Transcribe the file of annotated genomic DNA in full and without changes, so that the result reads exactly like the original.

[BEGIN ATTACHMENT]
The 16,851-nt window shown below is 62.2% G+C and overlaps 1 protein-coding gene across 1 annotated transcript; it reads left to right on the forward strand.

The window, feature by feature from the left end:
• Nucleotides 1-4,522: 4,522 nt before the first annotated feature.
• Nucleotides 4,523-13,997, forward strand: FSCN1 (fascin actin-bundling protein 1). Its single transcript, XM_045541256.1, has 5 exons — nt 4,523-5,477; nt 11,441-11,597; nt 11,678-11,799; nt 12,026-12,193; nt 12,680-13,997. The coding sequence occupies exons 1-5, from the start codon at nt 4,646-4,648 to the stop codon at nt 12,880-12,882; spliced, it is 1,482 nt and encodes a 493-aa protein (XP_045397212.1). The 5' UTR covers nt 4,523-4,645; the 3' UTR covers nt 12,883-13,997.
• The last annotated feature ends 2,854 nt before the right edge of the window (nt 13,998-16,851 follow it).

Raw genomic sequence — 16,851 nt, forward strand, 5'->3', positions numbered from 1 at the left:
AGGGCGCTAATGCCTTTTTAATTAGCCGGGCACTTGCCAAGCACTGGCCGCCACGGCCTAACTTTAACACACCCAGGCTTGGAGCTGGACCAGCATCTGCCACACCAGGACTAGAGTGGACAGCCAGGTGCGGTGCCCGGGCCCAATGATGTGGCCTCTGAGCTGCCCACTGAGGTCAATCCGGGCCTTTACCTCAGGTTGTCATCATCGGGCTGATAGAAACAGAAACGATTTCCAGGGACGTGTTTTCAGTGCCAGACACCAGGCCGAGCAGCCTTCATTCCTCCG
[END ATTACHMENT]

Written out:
The 16,851-nt window shown below is 62.2% G+C and overlaps 1 protein-coding gene across 1 annotated transcript; it reads left to right on the forward strand.

The window, feature by feature from the left end:
• Nucleotides 1-4,522: 4,522 nt before the first annotated feature.
• Nucleotides 4,523-13,997, forward strand: FSCN1 (fascin actin-bundling protein 1). Its single transcript, XM_045541256.1, has 5 exons — nt 4,523-5,477; nt 11,441-11,597; nt 11,678-11,799; nt 12,026-12,193; nt 12,680-13,997. The coding sequence occupies exons 1-5, from the start codon at nt 4,646-4,648 to the stop codon at nt 12,880-12,882; spliced, it is 1,482 nt and encodes a 493-aa protein (XP_045397212.1). The 5' UTR covers nt 4,523-4,645; the 3' UTR covers nt 12,883-13,997.
• The last annotated feature ends 2,854 nt before the right edge of the window (nt 13,998-16,851 follow it).

Raw genomic sequence — 16,851 nt, forward strand, 5'->3', positions numbered from 1 at the left:
AGGGCGCTAATGCCTTTTTAATTAGCCGGGCACTTGCCAAGCACTGGCCGCCACGGCCTAACTTTAACACACCCAGGCTTGGAGCTGGACCAGCATCTGCCACACCAGGACTAGAGTGGACAGCCAGGTGCGGTGCCCGGGCCCAATGATGTGGCCTCTGAGCTGCCCACTGAGGTCAATCCGGGCCTTTACCTCAGGTTGTCATCATCGGGCTGATAGAAACAGAAACGATTTCCAGGGACGTGTTTTCAGTGCCAGACACCAGGCCGAGCAGCCTTCATTCCTCCG